Anthology

The Second Science Fiction Megapack: 25 Modern and Classic Tales by Masters

The Second Science Fiction Megapack: 25 Modern and Classic Tales by Masters

Language: English

Pages: 481

ISBN: 2:00182731

Format: PDF / Kindle (mobi) / ePub


Retail ePub of this series which has seven 25-story packs (#3 has 26 for some reason) to this date released since 2011. Not released annually.

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Hours of great reading await, with tales from some of the 20th century's most renowned science fiction authors, Here are 25 science fiction stories:

WHAT’S HE DOING IN THERE? by Fritz Leiber

THE MARCHING MORONS, by C.M. Kornbluth

GHOST, by Darrell Schweitzer

DEATH WISH, by Robert Sheckley

THE WAVERIES, by Fredric Brown

ADAM AND NO EVE, by Alfred Bester

FOXY LADY, by Lawrence Watt-Evans

THIN EDGE, by Randall Garrett

COMPANDROID, by Nina Kiriki Hoffman

POSTMARK GANYMEDE, by Robert Silverberg

KEEP OUT, by Fredric Brown

THE HATE DISEASE, by Murray Leinster

UNIVERSAL DONOR, by Nina Kiriki Hoffman

THE GREEN BERET, by Tom Purdom

MR. SPACESHIP, by Philip K. Dick

BRKNK'S BOUNTY, by Jerry Sohl

THE BATTLE OF LITTLE BIG SCIENCE, by Pamela Rentz

THE EGO MACHINE, by Henry Kuttner

THE MAN FROM TIME, by Frank Belknap Long

THE SENSITIVE MAN, by Poul Anderson

REVOLUTION, by Mack Reynolds

THE THING IN THE ATTIC, by James Blish

KNOTWORK, by Nina Kiriki Hoffman

THE DUELING MACHINE, by Ben Bova and Myron R. Lewis

THE PLANET SAVERS, by Marion Zimmer Bradley

And don't forget to check out all the other volumes in the "Wildside Megapack" series! Search on "Wildside Megapack" in the ebook store to see the complete list...covering adventure stories, military, fantasy, ghost stories, and more!

A título de inventario

Adán y Eva / Tarumba / Diario semanario y poemas

The Complete Stories

The Mammoth Book of Steampunk

 

 

 

 

 

 

 

 

 

 

 

 

 

 

 

 

 

 

in private—and let me give the orders.” One of the Darkovans gasped. I knew I could have been mobbed. But with a mixed bag of men, I had to grab leadership quick or be relegated to nowhere. I didn’t give Regis Hastur a chance to answer that, either; I said, “Come back here. I want to talk to you anyway.” He came, and I remembered to breathe. I led the way to a fairly deserted corner of the immense place, faced him and demanded, “As for you—what are you doing here? You’re not intending to cross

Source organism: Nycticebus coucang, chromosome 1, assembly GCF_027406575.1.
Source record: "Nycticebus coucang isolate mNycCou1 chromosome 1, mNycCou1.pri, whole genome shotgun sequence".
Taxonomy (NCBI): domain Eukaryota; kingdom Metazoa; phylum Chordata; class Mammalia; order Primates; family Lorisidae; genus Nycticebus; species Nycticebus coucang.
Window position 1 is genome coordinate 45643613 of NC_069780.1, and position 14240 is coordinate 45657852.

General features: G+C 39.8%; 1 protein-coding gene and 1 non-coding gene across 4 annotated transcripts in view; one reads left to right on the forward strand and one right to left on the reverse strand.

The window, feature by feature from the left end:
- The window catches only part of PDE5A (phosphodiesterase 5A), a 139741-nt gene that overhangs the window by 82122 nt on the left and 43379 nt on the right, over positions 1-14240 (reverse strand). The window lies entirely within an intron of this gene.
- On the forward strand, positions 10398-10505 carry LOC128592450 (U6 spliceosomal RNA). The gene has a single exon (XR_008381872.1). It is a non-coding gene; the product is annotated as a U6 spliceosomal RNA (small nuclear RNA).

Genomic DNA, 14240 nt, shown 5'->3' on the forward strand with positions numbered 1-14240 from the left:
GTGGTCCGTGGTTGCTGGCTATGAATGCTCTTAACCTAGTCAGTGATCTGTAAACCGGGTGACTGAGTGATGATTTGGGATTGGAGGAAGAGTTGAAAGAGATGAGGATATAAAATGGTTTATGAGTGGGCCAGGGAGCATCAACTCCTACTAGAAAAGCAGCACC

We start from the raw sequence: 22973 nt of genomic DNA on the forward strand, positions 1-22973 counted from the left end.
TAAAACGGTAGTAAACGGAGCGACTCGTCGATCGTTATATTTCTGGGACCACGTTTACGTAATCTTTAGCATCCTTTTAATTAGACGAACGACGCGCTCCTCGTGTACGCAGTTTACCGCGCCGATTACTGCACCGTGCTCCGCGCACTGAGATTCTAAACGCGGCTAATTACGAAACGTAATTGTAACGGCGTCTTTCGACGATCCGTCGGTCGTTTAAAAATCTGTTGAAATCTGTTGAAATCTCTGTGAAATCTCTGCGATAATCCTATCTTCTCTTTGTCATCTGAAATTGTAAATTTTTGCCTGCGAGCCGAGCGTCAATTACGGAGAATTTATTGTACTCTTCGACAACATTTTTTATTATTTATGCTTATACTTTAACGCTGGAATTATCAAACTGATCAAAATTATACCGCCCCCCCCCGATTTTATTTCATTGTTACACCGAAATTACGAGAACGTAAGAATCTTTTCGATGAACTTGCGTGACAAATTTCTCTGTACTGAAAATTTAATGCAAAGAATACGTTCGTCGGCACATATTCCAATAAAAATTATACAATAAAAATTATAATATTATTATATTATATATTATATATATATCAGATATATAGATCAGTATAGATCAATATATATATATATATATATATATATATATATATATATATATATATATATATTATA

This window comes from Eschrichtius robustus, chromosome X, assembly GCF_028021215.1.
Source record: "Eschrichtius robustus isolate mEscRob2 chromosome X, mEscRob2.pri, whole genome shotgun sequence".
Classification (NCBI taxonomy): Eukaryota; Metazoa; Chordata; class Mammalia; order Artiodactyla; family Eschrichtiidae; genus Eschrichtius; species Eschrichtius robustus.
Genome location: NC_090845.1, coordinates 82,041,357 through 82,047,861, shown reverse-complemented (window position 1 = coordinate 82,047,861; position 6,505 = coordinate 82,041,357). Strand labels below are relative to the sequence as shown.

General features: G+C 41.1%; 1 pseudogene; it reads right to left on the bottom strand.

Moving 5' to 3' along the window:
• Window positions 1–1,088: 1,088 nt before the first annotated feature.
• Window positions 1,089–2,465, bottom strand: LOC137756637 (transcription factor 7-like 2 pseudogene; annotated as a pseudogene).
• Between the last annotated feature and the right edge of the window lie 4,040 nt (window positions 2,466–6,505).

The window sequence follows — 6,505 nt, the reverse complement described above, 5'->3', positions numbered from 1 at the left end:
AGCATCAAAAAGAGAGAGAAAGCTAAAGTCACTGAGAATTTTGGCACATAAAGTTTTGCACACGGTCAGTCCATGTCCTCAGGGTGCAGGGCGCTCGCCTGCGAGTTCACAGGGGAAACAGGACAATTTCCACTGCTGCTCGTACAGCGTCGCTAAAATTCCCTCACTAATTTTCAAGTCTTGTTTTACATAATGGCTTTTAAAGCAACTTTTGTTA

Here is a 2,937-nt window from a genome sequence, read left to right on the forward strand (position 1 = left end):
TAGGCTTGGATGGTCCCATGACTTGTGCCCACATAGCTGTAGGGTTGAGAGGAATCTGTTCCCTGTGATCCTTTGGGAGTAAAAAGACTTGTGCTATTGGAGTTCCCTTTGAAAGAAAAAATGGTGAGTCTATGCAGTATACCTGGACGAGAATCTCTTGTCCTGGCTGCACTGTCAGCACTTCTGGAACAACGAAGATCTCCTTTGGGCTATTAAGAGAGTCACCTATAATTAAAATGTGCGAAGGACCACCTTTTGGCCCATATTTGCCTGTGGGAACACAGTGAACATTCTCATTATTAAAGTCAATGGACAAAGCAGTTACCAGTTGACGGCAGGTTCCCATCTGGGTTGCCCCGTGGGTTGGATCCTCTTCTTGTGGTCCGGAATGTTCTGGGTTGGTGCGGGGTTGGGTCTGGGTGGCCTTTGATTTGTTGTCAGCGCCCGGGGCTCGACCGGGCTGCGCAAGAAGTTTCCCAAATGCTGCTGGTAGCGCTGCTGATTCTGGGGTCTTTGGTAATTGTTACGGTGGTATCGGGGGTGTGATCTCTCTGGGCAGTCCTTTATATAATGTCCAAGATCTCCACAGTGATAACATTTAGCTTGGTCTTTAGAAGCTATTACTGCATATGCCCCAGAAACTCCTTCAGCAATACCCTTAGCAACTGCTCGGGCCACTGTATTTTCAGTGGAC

realized, I wouldn’t be there. I wouldn’t be anywhere. I was a surrogate, a substitute, a splinter of Jay Allison, and when it was over, Forth and his tactics would put me back into what they considered my rightful place—which was nowhere. I’d never climb a mountain except now, when we were racing against time and necessity. I set my mouth in an unaccustomed narrow line and said, “We’ll talk about that when we get back—if we ever do. Now I suggest we get going. Some of us would like to get down

Gas; that’s the coming thing. Every new home’s being piped for it, and plenty of the old ones. How about you?” “We got it. Luckily we had one of the old Linotypes that ran the metal pot off a gas burner, so it was already piped in. And our home is right over the office and print shop, so all we had to do was pipe it up a flight. Great stuff, gas. How’s New York?” “Fine, George. Down to its last million people, and stabilizing there. No crowding and plenty of room for everybody. The air—why,

nor died accidentally, and Tarnhorst had told him as much. Tarnhorst was still friendly, but he had taken the hint and got himself out of danger. There had been one very important piece of information. The denial that any representative of PMC 873 had been involved. PMC 873 was a manufacturer of biological products—one of the several corporations that Latrobe had been empowered to discuss business with when he had been sent to Earth by the Belt Corporations Council. Tarnhorst would not have

put down at this velocity.” * * * * The port filled up, as the globe swelled rapidly. The Pilot hurried toward the board, reaching for the controls. All at once the ship jerked. The nose lifted and the ship shot out into space, away from the moon, turning at an oblique angle. The men were thrown to the floor by the sudden change in course. They got to their feet again, speechless, staring at each other. The Pilot gazed down at the board. “It wasn’t me! I didn’t touch a thing. I didn’t even get

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